The Telluride Regional Airport Authority is attempting to walk a fine line between Colorado Law and Federal Regulation. The board voted this past March to install signs at The Telluride Regional Airport (TEX) advising passengers boarding flights that they risk prosecution if they enter federal airspace with marijuana. The signs will be placed at various locations throughout the airport.
Sales and possession of cannabis in Colorado is legal, however, airspace remains under federal jurisdiction. Previous board minutes have discussed whether to ban marijuana from airport property; the decision was tied four to four and tabled for future discussion.
“We’re respecting Colorado state law; you can legally possess marijuana, but once you leave the airport by air, you’re subject to federal law,” Jon Dwight, Board Chairman of TEX told Telluride News. “Once flights are in air, you’re in federal airspace. There’s been no direction yet by the [Federal Aviation Administration] or the Department of Transportation, so we’ll wait to see what direction they give airports in states where they’ve legalized marijuana.”
The new signs will read: “While the possession/use of marijuana is legal in Colorado, it is illegal in federal airspace under the Controlled Substance Act. If you are departing this airport by air, you will be entering federal airspace.”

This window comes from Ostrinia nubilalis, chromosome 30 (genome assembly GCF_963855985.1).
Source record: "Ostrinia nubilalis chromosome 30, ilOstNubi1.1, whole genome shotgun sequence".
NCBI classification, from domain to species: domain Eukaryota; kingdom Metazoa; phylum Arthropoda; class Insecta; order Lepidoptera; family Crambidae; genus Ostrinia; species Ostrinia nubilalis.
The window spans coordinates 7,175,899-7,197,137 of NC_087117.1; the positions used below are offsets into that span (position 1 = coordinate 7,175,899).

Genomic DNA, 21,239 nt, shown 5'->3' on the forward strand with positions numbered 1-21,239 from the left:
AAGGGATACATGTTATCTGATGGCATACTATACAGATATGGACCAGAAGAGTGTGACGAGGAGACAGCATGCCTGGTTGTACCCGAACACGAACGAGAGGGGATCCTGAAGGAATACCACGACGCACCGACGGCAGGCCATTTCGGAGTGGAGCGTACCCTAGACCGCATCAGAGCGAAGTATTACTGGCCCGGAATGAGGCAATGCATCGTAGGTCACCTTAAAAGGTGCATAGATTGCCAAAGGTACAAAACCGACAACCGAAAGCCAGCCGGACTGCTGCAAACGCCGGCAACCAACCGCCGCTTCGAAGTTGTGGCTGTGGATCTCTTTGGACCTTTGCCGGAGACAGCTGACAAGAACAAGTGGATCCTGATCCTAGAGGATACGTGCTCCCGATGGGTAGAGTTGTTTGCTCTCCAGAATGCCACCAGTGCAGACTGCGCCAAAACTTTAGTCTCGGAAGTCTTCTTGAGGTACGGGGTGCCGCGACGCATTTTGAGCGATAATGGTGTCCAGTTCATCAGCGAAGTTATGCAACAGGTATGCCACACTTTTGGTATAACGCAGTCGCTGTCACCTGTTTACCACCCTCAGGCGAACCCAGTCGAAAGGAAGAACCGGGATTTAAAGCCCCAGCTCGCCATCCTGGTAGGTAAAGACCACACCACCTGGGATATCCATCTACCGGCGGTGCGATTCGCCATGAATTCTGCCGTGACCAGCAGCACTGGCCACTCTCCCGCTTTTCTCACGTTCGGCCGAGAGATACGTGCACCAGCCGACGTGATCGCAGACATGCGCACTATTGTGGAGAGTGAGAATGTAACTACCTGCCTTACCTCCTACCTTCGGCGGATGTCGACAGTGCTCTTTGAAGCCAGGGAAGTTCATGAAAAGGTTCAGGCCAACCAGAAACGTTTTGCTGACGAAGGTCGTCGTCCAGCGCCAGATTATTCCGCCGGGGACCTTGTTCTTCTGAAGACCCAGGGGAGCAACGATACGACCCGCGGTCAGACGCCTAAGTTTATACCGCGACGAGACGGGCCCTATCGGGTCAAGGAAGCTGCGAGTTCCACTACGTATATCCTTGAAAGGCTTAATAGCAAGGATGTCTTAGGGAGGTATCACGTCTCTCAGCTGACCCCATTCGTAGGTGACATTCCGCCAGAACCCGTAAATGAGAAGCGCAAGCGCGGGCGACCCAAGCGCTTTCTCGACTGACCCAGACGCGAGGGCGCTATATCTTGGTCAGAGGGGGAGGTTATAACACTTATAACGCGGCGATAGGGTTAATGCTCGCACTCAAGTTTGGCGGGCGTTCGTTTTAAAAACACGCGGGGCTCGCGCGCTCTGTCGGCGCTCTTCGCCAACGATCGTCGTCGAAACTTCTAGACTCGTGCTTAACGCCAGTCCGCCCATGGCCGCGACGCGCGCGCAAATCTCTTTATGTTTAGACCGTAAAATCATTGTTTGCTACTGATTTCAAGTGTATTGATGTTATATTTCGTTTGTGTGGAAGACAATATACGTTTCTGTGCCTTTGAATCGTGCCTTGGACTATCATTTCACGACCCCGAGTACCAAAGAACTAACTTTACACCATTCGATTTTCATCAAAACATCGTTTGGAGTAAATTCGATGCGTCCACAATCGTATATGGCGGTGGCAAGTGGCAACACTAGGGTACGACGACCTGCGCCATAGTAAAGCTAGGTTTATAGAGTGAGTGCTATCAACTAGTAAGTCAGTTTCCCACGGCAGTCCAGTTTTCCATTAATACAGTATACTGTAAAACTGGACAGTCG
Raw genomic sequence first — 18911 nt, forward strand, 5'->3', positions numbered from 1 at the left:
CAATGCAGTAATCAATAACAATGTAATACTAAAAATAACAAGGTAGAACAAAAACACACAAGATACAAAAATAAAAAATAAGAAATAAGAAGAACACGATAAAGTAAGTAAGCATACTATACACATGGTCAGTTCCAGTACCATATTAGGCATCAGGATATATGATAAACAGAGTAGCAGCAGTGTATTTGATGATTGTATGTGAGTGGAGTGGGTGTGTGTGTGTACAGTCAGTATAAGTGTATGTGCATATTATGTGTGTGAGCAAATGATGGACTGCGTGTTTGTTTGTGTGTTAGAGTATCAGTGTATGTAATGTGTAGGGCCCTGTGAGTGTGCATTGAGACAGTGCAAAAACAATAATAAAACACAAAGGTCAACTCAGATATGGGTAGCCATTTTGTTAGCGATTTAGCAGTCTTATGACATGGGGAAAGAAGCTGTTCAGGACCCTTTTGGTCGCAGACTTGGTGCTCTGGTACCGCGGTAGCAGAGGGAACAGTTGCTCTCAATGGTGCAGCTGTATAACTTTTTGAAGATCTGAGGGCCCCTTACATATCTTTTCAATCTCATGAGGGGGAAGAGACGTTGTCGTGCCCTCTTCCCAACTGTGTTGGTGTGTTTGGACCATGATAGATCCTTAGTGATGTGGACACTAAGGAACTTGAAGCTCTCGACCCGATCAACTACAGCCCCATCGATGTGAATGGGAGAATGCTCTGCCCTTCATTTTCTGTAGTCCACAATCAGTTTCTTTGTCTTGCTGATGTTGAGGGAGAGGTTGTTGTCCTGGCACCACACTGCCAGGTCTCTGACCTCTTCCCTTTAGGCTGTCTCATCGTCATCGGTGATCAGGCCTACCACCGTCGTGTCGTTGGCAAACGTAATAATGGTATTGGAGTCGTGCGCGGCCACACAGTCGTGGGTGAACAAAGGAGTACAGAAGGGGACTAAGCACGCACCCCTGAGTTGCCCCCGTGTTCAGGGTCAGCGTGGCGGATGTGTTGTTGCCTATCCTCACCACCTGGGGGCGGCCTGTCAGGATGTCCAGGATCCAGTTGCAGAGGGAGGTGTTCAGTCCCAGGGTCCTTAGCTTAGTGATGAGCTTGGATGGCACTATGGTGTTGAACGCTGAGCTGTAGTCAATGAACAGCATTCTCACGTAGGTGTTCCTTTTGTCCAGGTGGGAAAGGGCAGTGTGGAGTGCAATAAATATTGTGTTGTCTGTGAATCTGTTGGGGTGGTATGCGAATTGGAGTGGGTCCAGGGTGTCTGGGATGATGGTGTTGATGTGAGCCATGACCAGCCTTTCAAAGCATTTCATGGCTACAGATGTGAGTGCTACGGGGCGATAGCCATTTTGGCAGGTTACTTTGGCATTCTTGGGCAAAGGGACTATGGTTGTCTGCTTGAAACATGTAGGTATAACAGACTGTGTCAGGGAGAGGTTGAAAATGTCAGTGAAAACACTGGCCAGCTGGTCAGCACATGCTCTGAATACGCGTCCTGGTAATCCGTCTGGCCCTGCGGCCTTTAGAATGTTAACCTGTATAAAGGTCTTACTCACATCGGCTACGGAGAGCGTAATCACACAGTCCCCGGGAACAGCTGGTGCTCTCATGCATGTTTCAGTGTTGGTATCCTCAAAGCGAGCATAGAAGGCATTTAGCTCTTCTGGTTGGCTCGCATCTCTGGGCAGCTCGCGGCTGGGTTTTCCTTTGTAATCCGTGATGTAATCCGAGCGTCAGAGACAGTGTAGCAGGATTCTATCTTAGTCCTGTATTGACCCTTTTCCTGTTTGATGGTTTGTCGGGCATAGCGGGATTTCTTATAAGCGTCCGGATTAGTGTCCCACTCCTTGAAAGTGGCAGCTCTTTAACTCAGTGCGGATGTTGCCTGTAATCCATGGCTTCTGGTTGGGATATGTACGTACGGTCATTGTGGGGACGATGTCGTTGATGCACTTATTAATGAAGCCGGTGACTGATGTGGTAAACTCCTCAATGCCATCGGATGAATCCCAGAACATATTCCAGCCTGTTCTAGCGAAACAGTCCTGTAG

Dwight hopes this will ease some of the confusion about flights within Colorado.
“A lot of people don’t equate that if you take off from Telluride and just fly to Denver [that they are breaking the law],” Dwight said. “Some think ‘I’m still OK.’ Well, they’re not, because it is still illegal in federal airspace.”
Telluride may be the first airport in Colorado to respect marijuana laws and federal regulation while still leaving the choice to the passenger. Denver International Airport began enforcing marijuana bans on airport property in the beginning on the New Year. The Colorado Springs Airport allows marijuana to be left in cars on airport property but bans any from inside the airport itself.
Conversely, although possession of cannabis remains illegal in California, many major California airports allow medical marijuana on planes with a valid California recommendation. The Alameda County Sheriff’s Office enacted a law for Oakland International Airport in 2009 allowing medical patients or caregivers to board with no more than eight ounces of cannabis. Since that time several other airports in California, including Los Angeles International and San Francisco International have adopted the same policy.
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